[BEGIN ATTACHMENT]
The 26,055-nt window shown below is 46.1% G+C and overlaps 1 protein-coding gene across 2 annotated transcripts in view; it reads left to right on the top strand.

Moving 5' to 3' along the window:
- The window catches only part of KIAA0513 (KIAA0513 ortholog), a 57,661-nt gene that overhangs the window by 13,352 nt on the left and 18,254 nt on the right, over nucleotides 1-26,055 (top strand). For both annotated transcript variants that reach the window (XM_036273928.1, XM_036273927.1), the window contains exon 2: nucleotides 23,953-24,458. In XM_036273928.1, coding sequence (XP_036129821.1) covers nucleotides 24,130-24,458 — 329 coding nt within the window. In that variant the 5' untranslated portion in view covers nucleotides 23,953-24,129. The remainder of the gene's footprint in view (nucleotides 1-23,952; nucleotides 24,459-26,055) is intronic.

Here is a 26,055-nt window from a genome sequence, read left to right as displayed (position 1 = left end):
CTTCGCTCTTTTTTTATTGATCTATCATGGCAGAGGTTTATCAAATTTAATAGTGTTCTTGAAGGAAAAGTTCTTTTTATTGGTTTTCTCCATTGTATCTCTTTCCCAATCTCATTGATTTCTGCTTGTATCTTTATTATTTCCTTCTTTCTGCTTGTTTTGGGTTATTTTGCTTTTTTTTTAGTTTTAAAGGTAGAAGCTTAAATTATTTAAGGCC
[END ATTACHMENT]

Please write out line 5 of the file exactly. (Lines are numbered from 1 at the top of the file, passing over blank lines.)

CTTCGCTCTTTTTTTATTGATCTATCATGGCAGAGGTTTATCAAATTTAATAGTGTTCTTGAAGGAAAAGTTCTTTTTATTGGTTTTCTCCATTGTATCTCTTTCCCAATCTCATTGATTTCTGCTTGTATCTTTATTATTTCCTTCTTTCTGCTTGTTTTGGGTTATTTTGCTTTTTTTTTAGTTTTAAAGGTAGAAGCTTAAATTATTTAAGGCC